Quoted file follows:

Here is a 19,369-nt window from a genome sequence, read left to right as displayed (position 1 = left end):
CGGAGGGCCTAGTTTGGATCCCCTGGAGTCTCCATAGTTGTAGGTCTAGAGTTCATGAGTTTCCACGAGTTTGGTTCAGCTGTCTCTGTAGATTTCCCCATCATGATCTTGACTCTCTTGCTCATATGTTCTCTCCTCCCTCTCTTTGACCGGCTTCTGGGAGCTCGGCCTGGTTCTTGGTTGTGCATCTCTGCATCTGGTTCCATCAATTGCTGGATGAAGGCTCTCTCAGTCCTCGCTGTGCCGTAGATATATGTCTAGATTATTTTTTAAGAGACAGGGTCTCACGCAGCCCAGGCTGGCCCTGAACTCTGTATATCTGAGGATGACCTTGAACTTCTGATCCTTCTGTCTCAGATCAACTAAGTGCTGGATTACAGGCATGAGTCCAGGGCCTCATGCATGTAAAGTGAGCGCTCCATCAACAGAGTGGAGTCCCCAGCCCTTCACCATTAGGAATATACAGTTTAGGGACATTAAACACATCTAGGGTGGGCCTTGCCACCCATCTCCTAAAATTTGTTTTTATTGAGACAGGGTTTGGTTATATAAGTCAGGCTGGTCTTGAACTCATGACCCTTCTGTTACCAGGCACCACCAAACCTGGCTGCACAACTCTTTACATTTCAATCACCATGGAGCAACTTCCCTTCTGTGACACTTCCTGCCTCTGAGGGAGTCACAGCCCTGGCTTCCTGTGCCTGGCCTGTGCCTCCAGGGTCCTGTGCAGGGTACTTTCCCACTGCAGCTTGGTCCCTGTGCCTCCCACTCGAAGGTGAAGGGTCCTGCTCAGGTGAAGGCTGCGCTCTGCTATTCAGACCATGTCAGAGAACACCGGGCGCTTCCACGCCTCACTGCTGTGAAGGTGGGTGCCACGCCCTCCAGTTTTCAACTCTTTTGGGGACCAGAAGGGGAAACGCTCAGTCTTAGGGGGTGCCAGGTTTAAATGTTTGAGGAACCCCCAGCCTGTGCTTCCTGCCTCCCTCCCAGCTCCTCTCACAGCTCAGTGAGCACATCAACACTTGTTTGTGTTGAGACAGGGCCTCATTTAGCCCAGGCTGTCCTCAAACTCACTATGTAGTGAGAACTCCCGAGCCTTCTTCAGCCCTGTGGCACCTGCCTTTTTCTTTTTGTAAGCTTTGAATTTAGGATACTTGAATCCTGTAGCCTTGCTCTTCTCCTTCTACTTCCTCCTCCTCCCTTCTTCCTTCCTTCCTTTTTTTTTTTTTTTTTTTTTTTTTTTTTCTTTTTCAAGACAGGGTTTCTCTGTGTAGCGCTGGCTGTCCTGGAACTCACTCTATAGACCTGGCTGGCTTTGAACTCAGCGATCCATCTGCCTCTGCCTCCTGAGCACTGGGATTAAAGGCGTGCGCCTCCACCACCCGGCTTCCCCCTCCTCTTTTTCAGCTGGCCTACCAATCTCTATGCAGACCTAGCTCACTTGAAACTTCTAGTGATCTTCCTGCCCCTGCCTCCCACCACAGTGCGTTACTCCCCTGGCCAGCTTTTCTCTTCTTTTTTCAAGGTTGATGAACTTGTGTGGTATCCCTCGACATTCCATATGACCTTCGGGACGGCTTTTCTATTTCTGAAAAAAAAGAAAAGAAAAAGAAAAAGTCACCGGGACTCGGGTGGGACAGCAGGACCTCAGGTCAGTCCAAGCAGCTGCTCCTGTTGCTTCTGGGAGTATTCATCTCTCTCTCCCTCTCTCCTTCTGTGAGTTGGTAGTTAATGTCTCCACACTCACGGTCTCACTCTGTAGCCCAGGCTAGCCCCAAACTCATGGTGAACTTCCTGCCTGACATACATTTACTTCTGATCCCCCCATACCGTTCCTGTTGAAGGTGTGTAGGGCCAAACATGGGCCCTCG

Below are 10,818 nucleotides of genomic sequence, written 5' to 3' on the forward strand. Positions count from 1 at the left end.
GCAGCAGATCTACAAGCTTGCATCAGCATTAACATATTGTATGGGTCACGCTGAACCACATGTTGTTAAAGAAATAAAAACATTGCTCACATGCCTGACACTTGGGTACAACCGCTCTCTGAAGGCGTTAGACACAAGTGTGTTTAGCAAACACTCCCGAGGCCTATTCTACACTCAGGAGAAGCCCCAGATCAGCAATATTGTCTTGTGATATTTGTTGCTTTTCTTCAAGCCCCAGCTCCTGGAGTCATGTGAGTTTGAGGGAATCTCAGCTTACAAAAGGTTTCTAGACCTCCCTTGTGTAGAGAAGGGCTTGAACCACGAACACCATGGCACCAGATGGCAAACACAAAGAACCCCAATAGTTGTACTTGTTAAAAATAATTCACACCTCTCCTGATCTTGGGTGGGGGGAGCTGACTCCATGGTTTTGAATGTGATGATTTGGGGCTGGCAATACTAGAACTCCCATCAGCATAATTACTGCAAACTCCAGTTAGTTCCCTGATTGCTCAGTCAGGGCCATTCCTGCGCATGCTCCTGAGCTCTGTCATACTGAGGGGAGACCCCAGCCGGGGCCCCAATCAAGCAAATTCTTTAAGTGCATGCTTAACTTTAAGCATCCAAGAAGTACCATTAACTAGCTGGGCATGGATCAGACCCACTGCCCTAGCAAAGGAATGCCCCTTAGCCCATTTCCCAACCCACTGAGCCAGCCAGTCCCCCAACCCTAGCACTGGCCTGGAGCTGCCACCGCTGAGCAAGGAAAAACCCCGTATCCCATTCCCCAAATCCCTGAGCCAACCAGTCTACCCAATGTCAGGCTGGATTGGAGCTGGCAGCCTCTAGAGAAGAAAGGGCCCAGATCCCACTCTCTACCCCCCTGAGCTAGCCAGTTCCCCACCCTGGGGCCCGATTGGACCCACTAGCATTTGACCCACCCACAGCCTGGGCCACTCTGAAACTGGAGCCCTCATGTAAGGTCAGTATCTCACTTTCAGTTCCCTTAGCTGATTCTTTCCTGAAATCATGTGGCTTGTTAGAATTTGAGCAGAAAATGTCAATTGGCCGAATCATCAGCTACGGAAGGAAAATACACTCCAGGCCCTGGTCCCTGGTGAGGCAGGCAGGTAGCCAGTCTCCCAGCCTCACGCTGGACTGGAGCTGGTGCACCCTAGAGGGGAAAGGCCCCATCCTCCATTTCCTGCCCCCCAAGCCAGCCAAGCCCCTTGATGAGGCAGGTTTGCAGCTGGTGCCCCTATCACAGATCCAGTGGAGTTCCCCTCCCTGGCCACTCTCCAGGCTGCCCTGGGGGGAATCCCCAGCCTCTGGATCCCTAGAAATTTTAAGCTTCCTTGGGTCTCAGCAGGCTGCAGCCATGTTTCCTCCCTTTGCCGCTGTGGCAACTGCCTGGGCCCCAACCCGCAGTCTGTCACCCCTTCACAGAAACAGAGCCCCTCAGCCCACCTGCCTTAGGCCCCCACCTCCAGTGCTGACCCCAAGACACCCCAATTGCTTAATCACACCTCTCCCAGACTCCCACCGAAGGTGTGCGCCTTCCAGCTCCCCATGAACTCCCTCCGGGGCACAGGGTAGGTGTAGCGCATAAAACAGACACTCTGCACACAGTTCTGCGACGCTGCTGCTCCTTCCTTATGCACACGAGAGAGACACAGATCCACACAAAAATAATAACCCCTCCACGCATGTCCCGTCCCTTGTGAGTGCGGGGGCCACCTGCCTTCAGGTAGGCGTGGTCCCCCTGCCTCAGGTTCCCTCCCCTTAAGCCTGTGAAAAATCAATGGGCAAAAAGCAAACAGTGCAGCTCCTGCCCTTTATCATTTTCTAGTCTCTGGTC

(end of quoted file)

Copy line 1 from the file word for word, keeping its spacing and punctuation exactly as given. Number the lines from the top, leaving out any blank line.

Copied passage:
Here is a 19,369-nt window from a genome sequence, read left to right as displayed (position 1 = left end):